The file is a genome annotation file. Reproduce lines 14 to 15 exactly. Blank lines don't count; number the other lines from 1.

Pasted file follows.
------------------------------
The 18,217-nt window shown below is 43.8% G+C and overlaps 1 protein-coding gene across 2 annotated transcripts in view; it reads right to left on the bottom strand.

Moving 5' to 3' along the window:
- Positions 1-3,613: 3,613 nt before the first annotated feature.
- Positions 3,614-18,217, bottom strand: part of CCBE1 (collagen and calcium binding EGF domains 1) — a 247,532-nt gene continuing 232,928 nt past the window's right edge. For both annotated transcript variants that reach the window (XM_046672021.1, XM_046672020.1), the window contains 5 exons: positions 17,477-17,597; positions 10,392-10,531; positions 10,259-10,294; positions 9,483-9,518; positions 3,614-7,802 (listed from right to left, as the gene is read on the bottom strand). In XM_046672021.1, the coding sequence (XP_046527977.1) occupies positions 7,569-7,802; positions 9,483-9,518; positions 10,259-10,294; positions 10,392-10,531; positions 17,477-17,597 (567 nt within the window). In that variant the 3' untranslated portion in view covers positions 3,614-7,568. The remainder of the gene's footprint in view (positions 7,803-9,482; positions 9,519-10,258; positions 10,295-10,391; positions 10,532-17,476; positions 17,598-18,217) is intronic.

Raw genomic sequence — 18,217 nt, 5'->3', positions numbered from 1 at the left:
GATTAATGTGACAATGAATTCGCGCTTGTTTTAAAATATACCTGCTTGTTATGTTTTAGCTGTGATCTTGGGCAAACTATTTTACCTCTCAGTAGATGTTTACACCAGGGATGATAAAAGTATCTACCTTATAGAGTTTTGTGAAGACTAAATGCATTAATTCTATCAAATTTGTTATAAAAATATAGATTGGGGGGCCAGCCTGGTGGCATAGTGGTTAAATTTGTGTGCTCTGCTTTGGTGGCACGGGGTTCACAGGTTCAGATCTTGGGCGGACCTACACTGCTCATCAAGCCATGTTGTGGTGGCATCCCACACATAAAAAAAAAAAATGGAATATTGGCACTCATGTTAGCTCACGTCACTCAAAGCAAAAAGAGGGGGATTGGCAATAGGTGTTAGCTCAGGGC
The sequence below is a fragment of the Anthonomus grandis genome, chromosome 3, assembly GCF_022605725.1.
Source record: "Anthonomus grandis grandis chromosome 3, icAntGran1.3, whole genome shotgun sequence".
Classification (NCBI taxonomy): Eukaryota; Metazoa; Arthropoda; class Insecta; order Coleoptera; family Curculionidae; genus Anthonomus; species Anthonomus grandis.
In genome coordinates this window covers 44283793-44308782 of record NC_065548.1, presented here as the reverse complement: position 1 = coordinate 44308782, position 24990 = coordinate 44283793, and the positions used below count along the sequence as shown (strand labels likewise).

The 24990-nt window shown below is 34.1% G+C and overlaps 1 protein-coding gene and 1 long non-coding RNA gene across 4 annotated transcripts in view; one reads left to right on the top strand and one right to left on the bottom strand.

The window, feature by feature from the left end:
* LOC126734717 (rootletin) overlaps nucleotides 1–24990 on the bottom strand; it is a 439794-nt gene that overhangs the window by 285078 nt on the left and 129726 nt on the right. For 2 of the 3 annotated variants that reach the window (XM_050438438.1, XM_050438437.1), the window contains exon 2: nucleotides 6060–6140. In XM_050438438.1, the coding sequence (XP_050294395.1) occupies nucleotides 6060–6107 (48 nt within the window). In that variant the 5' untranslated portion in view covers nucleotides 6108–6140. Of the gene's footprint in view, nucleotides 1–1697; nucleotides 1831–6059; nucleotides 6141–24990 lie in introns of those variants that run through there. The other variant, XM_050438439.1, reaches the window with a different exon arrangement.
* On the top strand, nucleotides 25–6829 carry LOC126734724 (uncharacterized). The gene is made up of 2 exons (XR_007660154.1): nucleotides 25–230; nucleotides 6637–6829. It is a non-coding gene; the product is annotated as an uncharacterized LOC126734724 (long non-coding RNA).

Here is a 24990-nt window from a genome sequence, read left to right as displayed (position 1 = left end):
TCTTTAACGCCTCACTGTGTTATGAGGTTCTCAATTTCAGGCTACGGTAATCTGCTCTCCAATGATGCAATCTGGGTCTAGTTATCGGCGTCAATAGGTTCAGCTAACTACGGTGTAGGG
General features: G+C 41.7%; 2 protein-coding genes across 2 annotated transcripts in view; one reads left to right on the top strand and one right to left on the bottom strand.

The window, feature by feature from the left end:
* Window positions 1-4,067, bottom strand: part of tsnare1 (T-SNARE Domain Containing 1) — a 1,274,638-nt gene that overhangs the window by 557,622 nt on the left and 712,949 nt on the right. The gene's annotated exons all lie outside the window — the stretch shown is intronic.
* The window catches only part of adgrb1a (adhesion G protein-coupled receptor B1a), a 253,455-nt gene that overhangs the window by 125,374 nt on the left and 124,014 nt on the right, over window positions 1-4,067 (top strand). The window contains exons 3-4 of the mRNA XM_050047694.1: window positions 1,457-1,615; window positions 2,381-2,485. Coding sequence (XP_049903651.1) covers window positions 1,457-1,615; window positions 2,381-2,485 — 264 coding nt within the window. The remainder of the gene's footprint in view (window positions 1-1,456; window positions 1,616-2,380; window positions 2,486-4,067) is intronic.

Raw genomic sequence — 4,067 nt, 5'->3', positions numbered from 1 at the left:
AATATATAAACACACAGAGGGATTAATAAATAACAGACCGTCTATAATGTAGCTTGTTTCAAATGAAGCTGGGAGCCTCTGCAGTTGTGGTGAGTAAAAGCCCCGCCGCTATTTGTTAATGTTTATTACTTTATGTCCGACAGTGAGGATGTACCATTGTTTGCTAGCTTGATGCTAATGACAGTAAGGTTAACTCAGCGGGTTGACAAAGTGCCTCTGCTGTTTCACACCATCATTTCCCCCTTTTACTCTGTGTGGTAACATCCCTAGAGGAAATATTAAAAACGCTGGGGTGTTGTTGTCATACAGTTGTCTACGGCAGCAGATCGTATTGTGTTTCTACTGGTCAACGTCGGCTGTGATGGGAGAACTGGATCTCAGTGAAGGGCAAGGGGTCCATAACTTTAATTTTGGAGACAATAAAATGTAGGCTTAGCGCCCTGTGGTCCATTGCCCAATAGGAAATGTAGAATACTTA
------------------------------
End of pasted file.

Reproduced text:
* On the top strand, nucleotides 25–6829 carry LOC126734724 (uncharacterized). The gene is made up of 2 exons (XR_007660154.1): nucleotides 25–230; nucleotides 6637–6829. It is a non-coding gene; the product is annotated as an uncharacterized LOC126734724 (long non-coding RNA).

Here is a 24990-nt window from a genome sequence, read left to right as displayed (position 1 = left end):